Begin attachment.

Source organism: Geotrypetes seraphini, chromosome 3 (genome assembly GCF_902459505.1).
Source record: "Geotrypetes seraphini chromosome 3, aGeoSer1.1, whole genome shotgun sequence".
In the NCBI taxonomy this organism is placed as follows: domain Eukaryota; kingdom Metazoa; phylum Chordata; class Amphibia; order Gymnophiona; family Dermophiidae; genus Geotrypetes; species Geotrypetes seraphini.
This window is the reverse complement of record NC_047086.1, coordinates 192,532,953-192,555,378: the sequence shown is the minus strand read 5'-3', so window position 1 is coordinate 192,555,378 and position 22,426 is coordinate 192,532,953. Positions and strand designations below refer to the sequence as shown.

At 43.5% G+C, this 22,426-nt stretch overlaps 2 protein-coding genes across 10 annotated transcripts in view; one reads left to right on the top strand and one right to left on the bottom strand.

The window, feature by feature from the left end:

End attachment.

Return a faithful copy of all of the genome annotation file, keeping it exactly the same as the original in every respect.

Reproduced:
Source organism: Geotrypetes seraphini, chromosome 3 (genome assembly GCF_902459505.1).
Source record: "Geotrypetes seraphini chromosome 3, aGeoSer1.1, whole genome shotgun sequence".
In the NCBI taxonomy this organism is placed as follows: domain Eukaryota; kingdom Metazoa; phylum Chordata; class Amphibia; order Gymnophiona; family Dermophiidae; genus Geotrypetes; species Geotrypetes seraphini.
This window is the reverse complement of record NC_047086.1, coordinates 192,532,953-192,555,378: the sequence shown is the minus strand read 5'-3', so window position 1 is coordinate 192,555,378 and position 22,426 is coordinate 192,532,953. Positions and strand designations below refer to the sequence as shown.

At 43.5% G+C, this 22,426-nt stretch overlaps 2 protein-coding genes across 10 annotated transcripts in view; one reads left to right on the top strand and one right to left on the bottom strand.

The window, feature by feature from the left end: